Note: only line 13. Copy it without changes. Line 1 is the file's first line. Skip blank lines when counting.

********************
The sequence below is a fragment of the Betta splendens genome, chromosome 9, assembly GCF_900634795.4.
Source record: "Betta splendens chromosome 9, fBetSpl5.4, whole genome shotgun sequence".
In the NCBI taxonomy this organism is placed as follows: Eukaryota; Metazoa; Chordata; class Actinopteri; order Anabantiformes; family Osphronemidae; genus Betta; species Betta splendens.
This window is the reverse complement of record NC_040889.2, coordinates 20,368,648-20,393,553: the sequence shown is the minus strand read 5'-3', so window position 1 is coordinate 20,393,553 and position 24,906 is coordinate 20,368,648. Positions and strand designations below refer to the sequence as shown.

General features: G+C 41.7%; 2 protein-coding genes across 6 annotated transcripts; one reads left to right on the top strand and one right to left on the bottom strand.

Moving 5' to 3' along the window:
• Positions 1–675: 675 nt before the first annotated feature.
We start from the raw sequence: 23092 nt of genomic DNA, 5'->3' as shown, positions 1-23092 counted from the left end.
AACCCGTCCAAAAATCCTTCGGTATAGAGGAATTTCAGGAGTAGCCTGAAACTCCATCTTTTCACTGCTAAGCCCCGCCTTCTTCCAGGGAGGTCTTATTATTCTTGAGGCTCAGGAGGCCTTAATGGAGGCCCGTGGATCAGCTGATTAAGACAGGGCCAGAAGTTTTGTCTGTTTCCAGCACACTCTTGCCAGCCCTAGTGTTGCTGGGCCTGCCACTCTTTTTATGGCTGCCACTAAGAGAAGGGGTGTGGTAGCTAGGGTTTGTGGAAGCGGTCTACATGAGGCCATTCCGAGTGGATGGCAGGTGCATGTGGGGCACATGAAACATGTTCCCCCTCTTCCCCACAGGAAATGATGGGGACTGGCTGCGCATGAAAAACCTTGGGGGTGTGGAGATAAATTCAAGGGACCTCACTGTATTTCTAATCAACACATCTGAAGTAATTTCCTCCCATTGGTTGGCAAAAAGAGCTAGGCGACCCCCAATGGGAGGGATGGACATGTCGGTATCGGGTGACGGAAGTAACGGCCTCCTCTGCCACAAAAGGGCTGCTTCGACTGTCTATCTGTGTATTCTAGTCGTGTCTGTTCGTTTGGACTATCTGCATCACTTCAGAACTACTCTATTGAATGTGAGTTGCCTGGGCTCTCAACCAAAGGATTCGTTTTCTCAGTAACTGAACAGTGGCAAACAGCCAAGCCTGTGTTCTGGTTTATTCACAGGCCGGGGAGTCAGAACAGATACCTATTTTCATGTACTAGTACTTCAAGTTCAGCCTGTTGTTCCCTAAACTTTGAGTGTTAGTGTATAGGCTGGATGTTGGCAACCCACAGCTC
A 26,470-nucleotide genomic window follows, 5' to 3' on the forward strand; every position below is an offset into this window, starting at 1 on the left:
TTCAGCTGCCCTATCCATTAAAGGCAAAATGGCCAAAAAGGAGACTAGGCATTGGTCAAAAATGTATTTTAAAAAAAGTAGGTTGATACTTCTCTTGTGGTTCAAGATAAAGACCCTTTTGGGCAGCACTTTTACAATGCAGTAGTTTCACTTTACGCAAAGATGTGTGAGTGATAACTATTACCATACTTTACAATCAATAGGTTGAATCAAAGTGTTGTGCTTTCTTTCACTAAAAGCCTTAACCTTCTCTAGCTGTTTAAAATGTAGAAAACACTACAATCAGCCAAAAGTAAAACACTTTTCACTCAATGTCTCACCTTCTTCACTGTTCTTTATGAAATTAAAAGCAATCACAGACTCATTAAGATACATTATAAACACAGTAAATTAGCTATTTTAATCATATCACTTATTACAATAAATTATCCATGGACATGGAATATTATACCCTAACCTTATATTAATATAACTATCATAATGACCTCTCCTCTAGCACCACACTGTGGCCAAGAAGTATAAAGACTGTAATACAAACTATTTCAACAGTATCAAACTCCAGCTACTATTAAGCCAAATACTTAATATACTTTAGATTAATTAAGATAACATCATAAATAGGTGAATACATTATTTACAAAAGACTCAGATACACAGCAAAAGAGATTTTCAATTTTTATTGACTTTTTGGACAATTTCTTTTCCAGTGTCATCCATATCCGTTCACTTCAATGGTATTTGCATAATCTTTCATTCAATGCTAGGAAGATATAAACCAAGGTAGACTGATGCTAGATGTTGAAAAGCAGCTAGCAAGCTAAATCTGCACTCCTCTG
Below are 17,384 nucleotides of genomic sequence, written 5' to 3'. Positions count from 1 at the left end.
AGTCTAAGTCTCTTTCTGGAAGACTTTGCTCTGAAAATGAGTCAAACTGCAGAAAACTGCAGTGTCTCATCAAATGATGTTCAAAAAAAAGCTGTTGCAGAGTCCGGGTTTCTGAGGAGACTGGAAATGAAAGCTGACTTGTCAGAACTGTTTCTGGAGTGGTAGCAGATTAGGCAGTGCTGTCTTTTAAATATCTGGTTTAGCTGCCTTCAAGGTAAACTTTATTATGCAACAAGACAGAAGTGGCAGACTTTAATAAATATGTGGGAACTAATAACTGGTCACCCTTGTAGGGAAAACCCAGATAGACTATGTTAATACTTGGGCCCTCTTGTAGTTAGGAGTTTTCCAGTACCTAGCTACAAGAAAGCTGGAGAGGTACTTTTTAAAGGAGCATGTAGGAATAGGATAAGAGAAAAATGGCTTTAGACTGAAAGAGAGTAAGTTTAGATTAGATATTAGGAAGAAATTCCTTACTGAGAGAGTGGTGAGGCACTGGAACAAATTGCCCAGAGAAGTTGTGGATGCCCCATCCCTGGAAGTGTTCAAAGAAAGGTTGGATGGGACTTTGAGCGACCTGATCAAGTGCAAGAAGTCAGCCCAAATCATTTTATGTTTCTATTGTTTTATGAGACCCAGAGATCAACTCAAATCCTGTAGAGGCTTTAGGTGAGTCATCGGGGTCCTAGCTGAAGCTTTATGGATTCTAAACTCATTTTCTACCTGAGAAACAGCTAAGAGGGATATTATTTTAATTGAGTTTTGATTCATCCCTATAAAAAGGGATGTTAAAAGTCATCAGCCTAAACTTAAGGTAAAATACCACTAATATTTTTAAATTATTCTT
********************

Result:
AGTCTAAGTCTCTTTCTGGAAGACTTTGCTCTGAAAATGAGTCAAACTGCAGAAAACTGCAGTGTCTCATCAAATGATGTTCAAAAAAAAGCTGTTGCAGAGTCCGGGTTTCTGAGGAGACTGGAAATGAAAGCTGACTTGTCAGAACTGTTTCTGGAGTGGTAGCAGATTAGGCAGTGCTGTCTTTTAAATATCTGGTTTAGCTGCCTTCAAGGTAAACTTTATTATGCAACAAGACAGAAGTGGCAGACTTTAATAAATATGTGGGAACTAATAACTGGTCACCCTTGTAGGGAAAACCCAGATAGACTATGTTAATACTTGGGCCCTCTTGTAGTTAGGAGTTTTCCAGTACCTAGCTACAAGAAAGCTGGAGAGGTACTTTTTAAAGGAGCATGTAGGAATAGGATAAGAGAAAAATGGCTTTAGACTGAAAGAGAGTAAGTTTAGATTAGATATTAGGAAGAAATTCCTTACTGAGAGAGTGGTGAGGCACTGGAACAAATTGCCCAGAGAAGTTGTGGATGCCCCATCCCTGGAAGTGTTCAAAGAAAGGTTGGATGGGACTTTGAGCGACCTGATCAAGTGCAAGAAGTCAGCCCAAATCATTTTATGTTTCTATTGTTTTATGAGACCCAGAGATCAACTCAAATCCTGTAGAGGCTTTAGGTGAGTCATCGGGGTCCTAGCTGAAGCTTTATGGATTCTAAACTCATTTTCTACCTGAGAAACAGCTAAGAGGGATATTATTTTAATTGAGTTTTGATTCATCCCTATAAAAAGGGATGTTAAAAGTCATCAGCCTAAACTTAAGGTAAAATACCACTAATATTTTTAAATTATTCTT